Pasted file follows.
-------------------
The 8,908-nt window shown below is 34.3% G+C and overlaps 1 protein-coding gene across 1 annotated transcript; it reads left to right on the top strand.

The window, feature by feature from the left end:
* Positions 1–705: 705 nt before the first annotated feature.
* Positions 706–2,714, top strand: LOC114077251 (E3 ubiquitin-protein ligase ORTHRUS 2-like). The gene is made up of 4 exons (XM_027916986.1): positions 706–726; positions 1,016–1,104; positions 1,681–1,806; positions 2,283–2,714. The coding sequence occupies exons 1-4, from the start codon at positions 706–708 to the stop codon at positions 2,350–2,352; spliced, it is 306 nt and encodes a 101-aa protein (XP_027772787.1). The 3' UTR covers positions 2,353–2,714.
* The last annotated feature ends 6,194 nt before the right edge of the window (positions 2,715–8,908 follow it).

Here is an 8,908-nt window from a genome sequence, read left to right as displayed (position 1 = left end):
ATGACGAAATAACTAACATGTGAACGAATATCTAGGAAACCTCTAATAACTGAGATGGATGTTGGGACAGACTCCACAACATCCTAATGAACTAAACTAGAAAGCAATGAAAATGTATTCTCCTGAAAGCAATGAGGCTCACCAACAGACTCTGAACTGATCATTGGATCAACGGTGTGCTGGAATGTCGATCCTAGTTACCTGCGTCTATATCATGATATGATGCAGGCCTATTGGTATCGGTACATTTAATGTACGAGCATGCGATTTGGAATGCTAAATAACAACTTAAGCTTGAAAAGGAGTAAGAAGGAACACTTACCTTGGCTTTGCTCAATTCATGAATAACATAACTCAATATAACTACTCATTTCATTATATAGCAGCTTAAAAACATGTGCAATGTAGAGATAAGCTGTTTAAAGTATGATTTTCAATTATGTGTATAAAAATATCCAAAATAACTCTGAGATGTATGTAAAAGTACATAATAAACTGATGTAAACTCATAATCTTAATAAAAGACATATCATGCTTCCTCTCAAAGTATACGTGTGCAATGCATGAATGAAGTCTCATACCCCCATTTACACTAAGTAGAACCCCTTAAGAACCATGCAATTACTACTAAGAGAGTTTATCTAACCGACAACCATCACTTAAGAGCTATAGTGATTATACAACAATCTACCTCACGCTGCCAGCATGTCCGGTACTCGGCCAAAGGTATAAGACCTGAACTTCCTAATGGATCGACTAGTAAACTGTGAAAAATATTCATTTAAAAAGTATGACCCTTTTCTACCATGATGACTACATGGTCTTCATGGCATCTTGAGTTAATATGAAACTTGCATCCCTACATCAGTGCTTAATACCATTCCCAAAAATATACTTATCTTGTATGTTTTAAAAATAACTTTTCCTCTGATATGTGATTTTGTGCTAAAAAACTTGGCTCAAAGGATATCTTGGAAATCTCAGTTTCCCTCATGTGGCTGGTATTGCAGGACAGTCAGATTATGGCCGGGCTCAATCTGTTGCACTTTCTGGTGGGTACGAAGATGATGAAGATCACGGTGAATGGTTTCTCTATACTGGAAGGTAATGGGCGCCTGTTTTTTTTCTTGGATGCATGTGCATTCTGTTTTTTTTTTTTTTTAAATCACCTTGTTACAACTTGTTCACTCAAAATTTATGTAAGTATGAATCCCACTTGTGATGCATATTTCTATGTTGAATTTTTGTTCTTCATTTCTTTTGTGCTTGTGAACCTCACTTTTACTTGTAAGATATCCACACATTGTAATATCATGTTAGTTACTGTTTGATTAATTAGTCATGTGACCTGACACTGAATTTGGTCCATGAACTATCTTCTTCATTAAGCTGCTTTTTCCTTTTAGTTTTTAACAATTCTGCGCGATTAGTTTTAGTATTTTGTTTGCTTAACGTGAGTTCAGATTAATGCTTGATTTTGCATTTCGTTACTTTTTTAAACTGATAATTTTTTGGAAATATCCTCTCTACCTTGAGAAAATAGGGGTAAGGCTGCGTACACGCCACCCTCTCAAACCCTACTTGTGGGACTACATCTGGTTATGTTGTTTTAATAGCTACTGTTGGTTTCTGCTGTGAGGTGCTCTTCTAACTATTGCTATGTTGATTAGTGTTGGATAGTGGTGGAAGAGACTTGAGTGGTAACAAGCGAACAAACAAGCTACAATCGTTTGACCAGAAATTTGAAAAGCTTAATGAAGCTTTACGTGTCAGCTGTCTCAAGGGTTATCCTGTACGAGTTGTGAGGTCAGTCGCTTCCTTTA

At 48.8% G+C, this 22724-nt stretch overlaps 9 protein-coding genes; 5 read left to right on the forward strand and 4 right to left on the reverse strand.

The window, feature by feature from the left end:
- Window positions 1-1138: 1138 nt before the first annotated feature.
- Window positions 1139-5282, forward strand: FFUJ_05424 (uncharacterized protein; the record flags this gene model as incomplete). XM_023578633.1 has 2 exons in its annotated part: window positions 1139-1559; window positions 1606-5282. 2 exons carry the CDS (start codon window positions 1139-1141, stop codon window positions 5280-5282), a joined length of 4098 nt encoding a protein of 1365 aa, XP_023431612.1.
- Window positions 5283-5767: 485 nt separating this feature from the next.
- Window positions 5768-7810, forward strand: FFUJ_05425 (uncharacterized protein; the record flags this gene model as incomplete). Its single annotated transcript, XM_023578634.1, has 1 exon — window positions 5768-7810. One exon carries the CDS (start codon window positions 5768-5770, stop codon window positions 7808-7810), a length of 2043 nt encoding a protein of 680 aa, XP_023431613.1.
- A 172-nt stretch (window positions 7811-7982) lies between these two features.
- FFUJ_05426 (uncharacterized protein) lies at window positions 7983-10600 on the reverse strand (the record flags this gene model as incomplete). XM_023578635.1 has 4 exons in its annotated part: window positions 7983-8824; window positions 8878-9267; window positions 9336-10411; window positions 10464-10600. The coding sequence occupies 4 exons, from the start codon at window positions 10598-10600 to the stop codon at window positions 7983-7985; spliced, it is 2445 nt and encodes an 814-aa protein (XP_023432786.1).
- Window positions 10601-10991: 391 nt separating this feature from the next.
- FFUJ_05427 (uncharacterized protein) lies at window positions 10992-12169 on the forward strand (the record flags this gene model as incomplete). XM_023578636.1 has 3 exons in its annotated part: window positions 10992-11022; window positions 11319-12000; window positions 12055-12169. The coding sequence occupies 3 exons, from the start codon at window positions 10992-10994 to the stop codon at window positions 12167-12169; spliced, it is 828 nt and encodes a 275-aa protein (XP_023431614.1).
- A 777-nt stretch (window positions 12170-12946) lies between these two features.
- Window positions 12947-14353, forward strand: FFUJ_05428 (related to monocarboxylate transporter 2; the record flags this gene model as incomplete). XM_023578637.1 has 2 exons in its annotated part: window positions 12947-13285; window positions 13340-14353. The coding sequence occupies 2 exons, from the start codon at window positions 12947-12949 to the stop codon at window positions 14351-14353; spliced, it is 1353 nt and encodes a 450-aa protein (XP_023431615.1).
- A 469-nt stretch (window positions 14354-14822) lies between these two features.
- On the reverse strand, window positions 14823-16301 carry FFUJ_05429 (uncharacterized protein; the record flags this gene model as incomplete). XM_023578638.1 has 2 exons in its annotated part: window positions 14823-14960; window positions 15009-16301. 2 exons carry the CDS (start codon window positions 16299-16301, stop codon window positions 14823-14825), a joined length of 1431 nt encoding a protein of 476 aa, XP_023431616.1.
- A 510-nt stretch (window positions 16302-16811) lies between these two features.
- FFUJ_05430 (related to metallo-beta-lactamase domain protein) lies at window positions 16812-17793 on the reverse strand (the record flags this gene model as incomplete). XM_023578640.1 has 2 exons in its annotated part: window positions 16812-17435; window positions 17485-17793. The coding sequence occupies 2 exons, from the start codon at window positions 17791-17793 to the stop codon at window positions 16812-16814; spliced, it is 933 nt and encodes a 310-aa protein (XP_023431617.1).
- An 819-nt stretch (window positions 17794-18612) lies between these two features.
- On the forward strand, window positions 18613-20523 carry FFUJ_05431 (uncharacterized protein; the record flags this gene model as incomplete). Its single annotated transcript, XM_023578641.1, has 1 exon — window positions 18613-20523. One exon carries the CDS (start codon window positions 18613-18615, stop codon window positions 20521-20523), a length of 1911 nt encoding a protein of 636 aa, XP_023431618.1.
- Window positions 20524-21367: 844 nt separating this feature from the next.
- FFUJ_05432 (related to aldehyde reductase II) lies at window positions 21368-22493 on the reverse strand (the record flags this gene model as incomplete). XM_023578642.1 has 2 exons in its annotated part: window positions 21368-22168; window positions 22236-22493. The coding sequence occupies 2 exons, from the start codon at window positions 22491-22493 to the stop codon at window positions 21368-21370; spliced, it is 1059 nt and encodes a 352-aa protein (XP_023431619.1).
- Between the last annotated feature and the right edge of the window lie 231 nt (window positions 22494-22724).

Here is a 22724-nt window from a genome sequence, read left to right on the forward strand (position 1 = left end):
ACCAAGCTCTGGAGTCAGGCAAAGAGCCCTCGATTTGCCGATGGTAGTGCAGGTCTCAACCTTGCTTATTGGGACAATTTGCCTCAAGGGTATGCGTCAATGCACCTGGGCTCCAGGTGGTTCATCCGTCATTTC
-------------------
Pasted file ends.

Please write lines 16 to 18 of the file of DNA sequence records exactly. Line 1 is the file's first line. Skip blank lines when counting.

- Window positions 10601-10991: 391 nt separating this feature from the next.
- FFUJ_05427 (uncharacterized protein) lies at window positions 10992-12169 on the forward strand (the record flags this gene model as incomplete). XM_023578636.1 has 3 exons in its annotated part: window positions 10992-11022; window positions 11319-12000; window positions 12055-12169. The coding sequence occupies 3 exons, from the start codon at window positions 10992-10994 to the stop codon at window positions 12167-12169; spliced, it is 828 nt and encodes a 275-aa protein (XP_023431614.1).
- A 777-nt stretch (window positions 12170-12946) lies between these two features.